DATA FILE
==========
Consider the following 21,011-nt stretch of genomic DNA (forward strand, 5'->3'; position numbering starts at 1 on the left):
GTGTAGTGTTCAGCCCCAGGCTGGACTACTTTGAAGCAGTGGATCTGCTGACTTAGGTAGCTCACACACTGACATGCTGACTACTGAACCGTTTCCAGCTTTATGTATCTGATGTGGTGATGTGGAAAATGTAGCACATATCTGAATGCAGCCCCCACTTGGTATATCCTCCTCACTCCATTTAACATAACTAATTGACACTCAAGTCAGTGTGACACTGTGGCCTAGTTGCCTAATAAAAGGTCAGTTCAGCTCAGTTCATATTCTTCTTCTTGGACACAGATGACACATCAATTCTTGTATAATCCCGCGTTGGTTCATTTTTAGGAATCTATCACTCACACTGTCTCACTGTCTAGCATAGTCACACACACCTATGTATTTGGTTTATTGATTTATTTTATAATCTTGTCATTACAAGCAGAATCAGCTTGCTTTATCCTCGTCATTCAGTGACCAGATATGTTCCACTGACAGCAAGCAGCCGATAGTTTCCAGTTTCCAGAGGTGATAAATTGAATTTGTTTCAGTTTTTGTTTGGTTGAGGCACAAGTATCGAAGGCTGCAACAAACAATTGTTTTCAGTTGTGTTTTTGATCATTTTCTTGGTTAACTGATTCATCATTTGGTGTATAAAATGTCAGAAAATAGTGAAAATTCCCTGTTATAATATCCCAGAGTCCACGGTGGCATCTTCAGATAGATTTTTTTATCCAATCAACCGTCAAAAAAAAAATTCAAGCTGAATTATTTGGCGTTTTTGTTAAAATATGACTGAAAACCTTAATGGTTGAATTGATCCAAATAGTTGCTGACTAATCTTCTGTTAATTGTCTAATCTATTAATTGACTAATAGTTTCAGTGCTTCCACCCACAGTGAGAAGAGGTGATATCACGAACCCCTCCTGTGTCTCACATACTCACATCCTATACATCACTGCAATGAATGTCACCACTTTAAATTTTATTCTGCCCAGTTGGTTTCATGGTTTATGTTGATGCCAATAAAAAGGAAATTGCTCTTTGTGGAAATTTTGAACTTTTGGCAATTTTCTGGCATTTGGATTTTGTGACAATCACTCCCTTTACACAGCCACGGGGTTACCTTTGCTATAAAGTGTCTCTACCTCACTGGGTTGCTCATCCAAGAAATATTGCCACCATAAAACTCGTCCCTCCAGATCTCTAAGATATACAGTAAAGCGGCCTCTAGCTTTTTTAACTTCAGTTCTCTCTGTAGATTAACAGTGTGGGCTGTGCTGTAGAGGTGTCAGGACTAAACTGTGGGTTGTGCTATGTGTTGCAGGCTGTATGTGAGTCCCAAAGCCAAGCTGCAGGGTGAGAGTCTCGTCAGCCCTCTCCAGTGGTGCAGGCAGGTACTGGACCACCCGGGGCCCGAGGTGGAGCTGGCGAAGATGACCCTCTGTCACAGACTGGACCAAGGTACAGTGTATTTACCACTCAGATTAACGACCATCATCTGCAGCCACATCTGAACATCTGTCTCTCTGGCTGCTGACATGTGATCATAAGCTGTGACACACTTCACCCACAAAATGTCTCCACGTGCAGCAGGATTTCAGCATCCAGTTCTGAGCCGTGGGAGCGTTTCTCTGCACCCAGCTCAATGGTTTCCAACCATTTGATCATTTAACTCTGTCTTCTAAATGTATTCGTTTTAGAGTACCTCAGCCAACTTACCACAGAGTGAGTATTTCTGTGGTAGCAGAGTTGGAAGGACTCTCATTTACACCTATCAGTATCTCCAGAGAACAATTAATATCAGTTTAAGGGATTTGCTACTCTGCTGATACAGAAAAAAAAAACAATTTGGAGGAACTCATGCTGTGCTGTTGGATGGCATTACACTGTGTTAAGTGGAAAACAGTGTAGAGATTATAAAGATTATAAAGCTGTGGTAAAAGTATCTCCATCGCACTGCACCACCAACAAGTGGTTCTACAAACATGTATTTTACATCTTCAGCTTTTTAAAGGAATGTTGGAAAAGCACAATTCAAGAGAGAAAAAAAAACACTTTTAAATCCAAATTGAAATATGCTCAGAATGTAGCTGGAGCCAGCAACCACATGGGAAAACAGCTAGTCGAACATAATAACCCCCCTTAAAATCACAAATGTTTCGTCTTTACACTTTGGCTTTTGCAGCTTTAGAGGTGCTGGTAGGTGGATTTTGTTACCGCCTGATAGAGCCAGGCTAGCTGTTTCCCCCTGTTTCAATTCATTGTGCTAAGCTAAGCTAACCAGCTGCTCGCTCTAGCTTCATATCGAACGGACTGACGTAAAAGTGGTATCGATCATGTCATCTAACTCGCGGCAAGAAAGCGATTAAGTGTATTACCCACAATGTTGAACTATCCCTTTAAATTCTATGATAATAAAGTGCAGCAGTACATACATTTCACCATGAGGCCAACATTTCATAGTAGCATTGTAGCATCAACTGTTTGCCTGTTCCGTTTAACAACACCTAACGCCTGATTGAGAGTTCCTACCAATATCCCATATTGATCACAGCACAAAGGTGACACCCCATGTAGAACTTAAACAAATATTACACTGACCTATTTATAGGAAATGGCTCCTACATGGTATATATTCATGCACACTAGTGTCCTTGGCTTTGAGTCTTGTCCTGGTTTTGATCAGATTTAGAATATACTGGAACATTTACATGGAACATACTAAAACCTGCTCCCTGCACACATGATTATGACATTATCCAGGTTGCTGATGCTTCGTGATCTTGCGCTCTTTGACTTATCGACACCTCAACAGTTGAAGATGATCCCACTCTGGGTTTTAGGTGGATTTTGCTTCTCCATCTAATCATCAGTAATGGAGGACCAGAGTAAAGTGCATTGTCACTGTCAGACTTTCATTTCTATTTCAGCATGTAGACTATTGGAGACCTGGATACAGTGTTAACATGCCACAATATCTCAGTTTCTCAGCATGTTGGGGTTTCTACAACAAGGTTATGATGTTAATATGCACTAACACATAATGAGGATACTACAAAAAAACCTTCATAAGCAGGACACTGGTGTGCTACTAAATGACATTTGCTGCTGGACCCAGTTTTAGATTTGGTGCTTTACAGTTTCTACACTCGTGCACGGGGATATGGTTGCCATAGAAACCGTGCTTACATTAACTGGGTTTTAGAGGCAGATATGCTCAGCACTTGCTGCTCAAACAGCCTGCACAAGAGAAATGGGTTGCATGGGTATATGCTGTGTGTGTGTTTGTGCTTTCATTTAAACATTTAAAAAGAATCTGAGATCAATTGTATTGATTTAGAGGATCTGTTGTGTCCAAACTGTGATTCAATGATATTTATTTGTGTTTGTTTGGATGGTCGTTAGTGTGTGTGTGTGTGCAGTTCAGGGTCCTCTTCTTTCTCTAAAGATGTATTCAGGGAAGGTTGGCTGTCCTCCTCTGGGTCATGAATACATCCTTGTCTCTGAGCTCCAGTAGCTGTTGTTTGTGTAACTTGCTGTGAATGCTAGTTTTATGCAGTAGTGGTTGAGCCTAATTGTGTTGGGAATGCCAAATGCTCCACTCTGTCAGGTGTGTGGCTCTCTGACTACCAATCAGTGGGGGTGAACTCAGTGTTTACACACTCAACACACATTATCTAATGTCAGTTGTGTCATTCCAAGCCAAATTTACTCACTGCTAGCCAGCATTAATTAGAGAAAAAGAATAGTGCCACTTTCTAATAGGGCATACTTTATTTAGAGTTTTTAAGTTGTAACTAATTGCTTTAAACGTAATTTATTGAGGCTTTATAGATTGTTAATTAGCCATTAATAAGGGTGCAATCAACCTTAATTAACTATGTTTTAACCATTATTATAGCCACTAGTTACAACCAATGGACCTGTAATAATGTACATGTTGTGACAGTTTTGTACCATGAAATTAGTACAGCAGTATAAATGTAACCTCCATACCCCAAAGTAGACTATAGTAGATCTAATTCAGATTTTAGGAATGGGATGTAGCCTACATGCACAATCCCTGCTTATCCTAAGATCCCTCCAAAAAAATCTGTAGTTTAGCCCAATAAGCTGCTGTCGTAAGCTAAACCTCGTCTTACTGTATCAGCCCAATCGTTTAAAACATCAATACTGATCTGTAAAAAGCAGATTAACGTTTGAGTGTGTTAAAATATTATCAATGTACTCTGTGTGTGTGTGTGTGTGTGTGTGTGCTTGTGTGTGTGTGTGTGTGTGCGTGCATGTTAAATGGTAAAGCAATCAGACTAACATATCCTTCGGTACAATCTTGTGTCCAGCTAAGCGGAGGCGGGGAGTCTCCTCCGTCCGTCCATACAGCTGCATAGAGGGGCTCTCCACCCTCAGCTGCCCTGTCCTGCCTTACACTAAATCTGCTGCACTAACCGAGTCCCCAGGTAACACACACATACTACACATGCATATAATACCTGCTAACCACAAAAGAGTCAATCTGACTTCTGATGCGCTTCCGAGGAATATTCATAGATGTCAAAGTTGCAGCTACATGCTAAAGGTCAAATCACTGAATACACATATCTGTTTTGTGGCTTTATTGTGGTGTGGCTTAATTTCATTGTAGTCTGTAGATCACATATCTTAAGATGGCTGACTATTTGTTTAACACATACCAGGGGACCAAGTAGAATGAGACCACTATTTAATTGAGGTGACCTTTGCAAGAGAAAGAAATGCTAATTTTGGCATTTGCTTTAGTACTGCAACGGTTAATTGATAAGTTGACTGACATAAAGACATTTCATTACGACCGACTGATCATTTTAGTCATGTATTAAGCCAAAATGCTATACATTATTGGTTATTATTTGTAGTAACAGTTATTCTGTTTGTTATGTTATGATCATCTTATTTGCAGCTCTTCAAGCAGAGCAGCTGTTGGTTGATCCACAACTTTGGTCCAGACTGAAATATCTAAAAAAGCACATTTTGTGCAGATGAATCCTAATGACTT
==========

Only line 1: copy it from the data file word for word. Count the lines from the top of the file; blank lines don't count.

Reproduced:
Consider the following 21,011-nt stretch of genomic DNA (forward strand, 5'->3'; position numbering starts at 1 on the left):